24 June 2015

Interview: Author of Becoming Jinn by Lori Goldstein

Becoming Jinn by Lori Goldstein 
Synopsis: Forget everything you thought you knew about genies!

Azra has just turned sixteen, and overnight her body lengthens, her olive skin deepens, and her eyes glisten gold thanks to the brand-new silver bangle that locks around her wrist. As she always knew it would, her Jinn ancestry brings not just magical powers but the reality of a life of servitude, as her wish granting is controlled by a remote ruling class of Jinn known as the Afrit.

To the humans she lives among, she’s just the girl working at the snack bar at the beach, navigating the fryer and her first crush. But behind closed doors, she’s learning how to harness her powers and fulfill the obligations of her destiny.

Mentored by her mother and her Zar “sisters”, Azra discovers she may not be quite like the rest of her circle of female Jinn . . . and that her powers could endanger them all. As Azra uncovers the darker world of becoming Jinn, she realizes when genies and wishes are involved, there’s always a trick.

Meet Lori, (Taken Goodreads)
My debut novel, the Young Adult Contemporary Fantasy Becoming Jinn, is a modern spin on the traditional tale of wish-granting genies. It will be released on April 21, 2015, by Feiwel and Friends, an imprint of Macmillan Children’s. The sequel will follow in Spring 2016. I am represented by Lucy Carson of The Friedrich Agency.

Too much of my day involves chatting books, obsessing over The Vampire Diaries, and perfecting the art of efficient writing through Twitter. Find me at @loriagoldstein and follow my blog at www.lorigoldsteinbooks.com or my Tumblr at http://lorigoldsteinbooks.tumblr.com. Like my author page on Facebook for fun book-related photos, tidbits, and happenings as well as news on Becoming Jinn.

 The Interview:
What are the hardest/most rewarding parts about being a writer?
The hardest part of being a writer is the unknown. You write a story you love but will your agent, your editor, and readers love it as much as you do? You write blind and just hope your passion translates onto the page and then off the page to readers. It can lead to a lot of self-doubt and you have to try your best to push that aside, but it's not easy.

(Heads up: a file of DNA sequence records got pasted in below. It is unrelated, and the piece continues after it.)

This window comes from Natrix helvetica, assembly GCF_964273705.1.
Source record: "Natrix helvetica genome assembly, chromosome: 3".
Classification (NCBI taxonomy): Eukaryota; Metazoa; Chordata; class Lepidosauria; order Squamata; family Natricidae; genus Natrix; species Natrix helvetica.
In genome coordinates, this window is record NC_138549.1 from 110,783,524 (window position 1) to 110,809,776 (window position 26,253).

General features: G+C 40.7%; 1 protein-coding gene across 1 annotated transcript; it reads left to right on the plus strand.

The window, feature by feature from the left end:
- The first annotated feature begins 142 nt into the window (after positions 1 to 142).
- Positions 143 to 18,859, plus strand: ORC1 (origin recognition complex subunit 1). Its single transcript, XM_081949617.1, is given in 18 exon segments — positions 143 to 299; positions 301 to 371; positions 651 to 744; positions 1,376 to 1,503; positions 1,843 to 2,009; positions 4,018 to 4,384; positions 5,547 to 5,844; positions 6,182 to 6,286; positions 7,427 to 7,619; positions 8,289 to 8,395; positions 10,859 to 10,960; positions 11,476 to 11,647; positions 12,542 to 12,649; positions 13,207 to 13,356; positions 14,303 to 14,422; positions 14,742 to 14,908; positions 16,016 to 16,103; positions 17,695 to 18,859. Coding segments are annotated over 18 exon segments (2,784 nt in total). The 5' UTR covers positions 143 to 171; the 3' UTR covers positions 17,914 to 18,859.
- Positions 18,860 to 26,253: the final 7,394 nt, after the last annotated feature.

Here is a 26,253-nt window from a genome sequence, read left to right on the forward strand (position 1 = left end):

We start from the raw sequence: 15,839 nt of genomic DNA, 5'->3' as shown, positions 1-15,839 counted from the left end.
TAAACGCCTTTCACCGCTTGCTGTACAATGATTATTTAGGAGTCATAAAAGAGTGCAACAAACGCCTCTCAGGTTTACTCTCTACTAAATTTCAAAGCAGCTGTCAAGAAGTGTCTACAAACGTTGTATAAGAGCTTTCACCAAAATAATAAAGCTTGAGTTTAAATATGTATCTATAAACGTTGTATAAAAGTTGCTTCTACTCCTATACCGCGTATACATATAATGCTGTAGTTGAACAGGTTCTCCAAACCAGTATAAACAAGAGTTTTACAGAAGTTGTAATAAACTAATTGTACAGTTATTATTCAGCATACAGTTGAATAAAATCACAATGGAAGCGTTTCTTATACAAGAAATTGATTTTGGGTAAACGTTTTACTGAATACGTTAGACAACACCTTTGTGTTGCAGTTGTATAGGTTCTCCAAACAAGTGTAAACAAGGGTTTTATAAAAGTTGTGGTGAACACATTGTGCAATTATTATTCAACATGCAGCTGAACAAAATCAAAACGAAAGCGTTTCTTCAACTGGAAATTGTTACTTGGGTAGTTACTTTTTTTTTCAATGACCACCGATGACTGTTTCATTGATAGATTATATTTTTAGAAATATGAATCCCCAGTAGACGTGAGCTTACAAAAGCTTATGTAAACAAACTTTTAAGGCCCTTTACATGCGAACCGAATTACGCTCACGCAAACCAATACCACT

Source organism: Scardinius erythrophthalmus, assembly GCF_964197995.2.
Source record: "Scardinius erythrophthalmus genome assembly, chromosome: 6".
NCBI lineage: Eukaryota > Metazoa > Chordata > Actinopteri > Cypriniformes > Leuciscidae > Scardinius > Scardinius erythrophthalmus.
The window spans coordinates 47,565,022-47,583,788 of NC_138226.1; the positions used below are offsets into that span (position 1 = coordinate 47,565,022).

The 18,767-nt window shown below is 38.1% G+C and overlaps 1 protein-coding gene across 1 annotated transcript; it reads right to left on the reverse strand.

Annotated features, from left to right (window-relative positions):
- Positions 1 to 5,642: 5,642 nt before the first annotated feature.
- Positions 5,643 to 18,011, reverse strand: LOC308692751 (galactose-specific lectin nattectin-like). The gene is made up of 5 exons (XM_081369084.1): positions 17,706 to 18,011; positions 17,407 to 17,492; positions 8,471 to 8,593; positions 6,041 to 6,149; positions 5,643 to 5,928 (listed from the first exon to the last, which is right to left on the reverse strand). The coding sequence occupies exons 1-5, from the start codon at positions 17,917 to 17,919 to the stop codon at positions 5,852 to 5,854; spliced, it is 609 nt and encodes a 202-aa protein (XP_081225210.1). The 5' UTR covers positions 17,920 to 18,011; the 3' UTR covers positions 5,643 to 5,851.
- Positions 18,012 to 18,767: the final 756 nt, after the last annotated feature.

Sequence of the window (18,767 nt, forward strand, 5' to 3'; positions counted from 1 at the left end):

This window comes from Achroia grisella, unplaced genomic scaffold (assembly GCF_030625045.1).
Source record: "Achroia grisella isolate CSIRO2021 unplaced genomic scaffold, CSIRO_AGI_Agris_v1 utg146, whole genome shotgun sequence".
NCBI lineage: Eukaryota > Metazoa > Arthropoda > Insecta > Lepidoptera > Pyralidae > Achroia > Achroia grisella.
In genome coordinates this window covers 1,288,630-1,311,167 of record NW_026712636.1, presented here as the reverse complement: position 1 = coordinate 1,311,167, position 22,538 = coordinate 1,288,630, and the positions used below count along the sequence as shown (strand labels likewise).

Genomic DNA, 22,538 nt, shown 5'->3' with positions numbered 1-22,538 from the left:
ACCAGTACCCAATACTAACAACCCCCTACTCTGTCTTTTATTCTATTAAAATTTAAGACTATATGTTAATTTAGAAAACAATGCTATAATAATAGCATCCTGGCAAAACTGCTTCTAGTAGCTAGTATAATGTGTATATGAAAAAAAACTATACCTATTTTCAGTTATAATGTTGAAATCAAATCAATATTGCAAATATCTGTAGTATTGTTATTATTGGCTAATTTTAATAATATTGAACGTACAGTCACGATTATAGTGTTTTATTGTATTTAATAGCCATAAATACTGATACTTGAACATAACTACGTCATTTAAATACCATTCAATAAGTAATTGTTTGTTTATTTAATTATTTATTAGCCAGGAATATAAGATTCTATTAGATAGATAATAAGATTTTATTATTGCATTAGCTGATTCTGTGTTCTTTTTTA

The most rewarding part is the flip side of that: hearing from readers who love your book and who have been moved and entertained by what you've spent weeks and months and years of your life on. Until you are in the position of putting your heart and soul out there on the page, it's hard to understand how very rewarding it is to hear from readers who love your book. It's the best high there is.

What advice can you give new writers just starting out?

I want all writers, especially teens or those just starting out, to know that every writer, no matter how many books they have written or have on shelves, has awful first drafts, bad writing days, and enough self-doubt to fill a dozen books. Writing is a process and revision is key to that. Writers just starting out need to understand that they cannot compare their first drafts to published books. Those have gone through revisions the writer has done alone, then with critique partners, then an agent, then an editor, then a copy editor. That book has been worked on for years. Don't expect your first or even your second or third to match it. Once writers understand this, I think it gives them the freedom to write and to create with much less pressure. At least it does for me!

What made you want to write young adult?

I love this genre as a reader. The diversity of writing styles, topics, and risks being taken make it extremely exciting as a reader and so of course also as a writer. The ability to tackle the emotions teenagers feel and write a book that may make them laugh or cry and especially realize that they are not alone is really important to me. Reading is an escape, and it helped me through my own teen years. If something I write does that for someone else, I will feel proud and happy.

What motivates you to sit down and write?

The story itself. Fortunately when I'm writing a book I don't need outside encouragement. Living in the world with my characters and getting to see what they will do next is more than enough motivation. Time never goes by faster than when I'm writing.

Lastly, Do any of you have street teams, or beta readers, or even just a newsletter that me or my followers can sign up to be apart of for upcoming releases?

Sure! On the contact page on my Web site, you can sign up for my newsletter where I post writing tips, upcoming events, and other writerly things. Also, I'm always on the lookout for teen readers to participate in an ARC tour. You have to commit to reading in a short time and passing it on to the next teen, but if anyone's interested, they should contact me via my web site. I also hope to run more writing workshops for teens and adult writers and signing up for my newsletter is the best way to find out about those. 

Thanks to Lori for answering my questions, and I hope everyone enjoyed this interview :) Also, check out Becoming Jinn! I loved it to pieces!

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